Snakes and Scorpions on the River

What to worry about: Snakes and Scorpions.  bark scorpion

As far as I can tell, there is no worry about snakes in the Grand Canyon.  If you happen to see a rattlesnake, consider yourself very lucky and observe it without disturbing it. If you see a long, skinny, striped snake moving around, again - you are lucky and observe it without disturbing it, but take some time to check it out and realize that it is not a rattlesnake.

People have had trouble with scorpions though and it is worth following some common-sense precautions. The Bark Scorpion (small - 1-3 inches long) is the most venomous (and the only one that I have seen).

Short version: Scorpions are nocturnal and can hide out in places where you might disturb them. Shake out your shoes in the morning, use a groundcloth if sleeping without a tent (and don't put your sleeping bag in vegetation), shake out your life jacket before putting it on after you've left it sitting over an old dead branch. If you are stung, be prepared for up to 24 hours of pain.  If you are allergic to bee stings, you should bring your EPI pen with you and consider anaphylactic shock.

Long version:

Story - Quite a few years ago, on my second private trip down the canyon, we were travelling late one day and camped at dusk at a marginal site.  Groundcloths and sleeping bags were put out wherever space could be found.  A party member woke up at 4 with a sharp sting on her hand. Her groundcloth was in a narrow path, touching vegetation on both sides.  A scorpion had gotten into her sleeping fleece and had stung her.  Upon reporting to our trip leader, he had no particular advice to suggest. Our friend (a biologist) decided to flush the toxins out of her system by dilution.  She drank as much water as she could and cycled it through her system.  Drink and pee, drink and pee, drink and pee - for 24 hours.  She described the pain as the 'sting of hanging on to the terminals of a car battery'. She said that it gradually worked its way up her arm over the course of hours, then eventually worked its way back down and disappeared - many hours later.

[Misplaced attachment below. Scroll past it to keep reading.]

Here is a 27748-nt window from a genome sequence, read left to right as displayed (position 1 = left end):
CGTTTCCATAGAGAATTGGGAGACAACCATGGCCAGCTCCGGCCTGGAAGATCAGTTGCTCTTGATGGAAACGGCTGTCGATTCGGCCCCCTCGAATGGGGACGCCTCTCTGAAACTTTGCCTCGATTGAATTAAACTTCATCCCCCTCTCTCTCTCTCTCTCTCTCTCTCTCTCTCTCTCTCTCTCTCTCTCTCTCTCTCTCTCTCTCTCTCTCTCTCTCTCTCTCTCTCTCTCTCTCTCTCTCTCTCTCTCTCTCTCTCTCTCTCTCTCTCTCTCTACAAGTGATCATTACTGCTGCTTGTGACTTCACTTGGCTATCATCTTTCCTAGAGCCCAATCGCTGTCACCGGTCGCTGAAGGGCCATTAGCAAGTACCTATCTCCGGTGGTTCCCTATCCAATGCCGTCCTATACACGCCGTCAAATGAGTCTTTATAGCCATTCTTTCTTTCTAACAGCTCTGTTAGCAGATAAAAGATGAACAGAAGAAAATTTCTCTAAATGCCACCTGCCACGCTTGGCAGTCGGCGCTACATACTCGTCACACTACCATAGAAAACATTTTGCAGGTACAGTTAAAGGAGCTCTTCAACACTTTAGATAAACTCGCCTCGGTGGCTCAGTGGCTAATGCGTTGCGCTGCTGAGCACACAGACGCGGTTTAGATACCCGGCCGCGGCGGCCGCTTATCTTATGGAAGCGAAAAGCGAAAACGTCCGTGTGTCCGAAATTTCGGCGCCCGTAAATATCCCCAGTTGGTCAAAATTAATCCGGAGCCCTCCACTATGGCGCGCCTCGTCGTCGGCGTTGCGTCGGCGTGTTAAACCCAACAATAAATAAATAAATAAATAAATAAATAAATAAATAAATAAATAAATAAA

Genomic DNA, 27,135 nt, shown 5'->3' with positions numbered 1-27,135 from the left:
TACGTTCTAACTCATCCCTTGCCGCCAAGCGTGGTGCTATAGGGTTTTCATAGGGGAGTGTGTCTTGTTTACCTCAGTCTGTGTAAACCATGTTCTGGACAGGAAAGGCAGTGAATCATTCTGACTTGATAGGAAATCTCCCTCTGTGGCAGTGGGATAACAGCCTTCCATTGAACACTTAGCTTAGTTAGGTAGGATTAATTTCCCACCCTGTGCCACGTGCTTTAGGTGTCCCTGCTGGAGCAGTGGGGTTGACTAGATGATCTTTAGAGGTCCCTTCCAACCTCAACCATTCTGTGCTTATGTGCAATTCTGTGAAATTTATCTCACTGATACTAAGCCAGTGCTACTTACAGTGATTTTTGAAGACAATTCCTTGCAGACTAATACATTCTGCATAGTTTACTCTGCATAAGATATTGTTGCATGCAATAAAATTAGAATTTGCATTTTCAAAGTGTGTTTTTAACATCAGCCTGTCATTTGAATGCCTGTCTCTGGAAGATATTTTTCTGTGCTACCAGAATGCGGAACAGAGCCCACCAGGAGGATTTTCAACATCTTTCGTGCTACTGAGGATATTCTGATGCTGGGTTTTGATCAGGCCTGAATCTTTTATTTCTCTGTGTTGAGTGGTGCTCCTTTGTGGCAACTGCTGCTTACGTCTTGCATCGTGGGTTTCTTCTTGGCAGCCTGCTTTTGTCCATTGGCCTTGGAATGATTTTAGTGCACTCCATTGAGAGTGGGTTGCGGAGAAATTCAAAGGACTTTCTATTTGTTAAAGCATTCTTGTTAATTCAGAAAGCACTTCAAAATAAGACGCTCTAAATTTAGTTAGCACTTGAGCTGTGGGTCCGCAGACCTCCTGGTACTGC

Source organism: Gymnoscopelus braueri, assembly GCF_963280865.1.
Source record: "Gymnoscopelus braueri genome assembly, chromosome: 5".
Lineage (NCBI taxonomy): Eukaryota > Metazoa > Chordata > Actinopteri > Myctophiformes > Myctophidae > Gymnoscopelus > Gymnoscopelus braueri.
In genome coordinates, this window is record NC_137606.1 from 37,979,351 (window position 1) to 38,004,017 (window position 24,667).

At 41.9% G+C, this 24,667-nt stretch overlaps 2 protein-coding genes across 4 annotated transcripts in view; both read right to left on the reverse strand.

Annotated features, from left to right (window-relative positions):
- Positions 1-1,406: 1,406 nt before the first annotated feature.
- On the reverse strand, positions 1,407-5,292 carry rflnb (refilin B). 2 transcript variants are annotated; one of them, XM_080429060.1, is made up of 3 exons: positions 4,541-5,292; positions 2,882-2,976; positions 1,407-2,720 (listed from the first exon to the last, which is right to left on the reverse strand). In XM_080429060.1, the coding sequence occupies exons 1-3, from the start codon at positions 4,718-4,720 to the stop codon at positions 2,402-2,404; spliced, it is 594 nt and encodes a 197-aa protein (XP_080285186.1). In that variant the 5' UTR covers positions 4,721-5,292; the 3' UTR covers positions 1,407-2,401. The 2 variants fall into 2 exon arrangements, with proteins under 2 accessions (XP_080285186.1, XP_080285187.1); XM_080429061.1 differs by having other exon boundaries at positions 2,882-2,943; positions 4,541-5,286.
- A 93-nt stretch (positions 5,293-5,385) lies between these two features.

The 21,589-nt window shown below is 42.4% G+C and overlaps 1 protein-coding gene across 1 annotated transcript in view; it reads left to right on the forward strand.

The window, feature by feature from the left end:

Later, she talked with Mexican immigrant friends; what they did when stung by a scorpion was to *immediately* stub out a cigarette directly on the sting site, causing a minor burn over the area.  The science behind this would be that the heat denatures the venom (a complex protein) and renders it 'harmless'.  (Denaturing a protein entails breaking hydrogen bonds and altering its structure so that it interacts with other compounds in a greatly differed manner. Think hard-boiled eggs...)

Suggestions -

Prevention - Shake out your shoes in the morning, use a groundcloth if sleeping without a tent (and don't put your sleeping bag in vegetation), shake out your life jacket before putting it on after you've left it sitting over an old dead branch. Some people carry an UV light (you can buy simple, small versions) to look for scorpions at night. I've not had much luck with this and do not bother with it.

Treatment -  None of us smoke (stubbing out cigarettes) but we like the idea of denaturing proteins.  If you are organized, it would be appropriate to carry wooden matches with you.  If you get stung, *immediately* strike a match, blow it out, press the hot tip on the sting site for your modest burn.  We have not done a field test of this method.  We will be bringing a 'snakebite kit' which includes a suction cup. It might be worth trying to suck the venom out of the wound site immediately after the sting.  I would *not* recommend doing any cutting to increase blood flow!  I have never seen the suction cups in use. Others recommend cold - as in, immediately put the affected part into river water. It is possible that Benedryl (antihystamine) might alleviate symptoms to some extent.  Ataminophen or ibuprofen may help for local pain and swelling. But plan on up to 24 hours of noticeable pain...  And if you are allergic to bee stings, bring your EPI pen.

More authoritative sources:
http://www.hitthetrail.com/scorpions/
http://www.nps.gov/grca/planyourvisit/hiking-faq.htm#CP_JUMP_1900775 (scroll down to the question about snakes and scorpions)
http://www.nps.gov/grca/learn/nature/bark-scorpion.htm 

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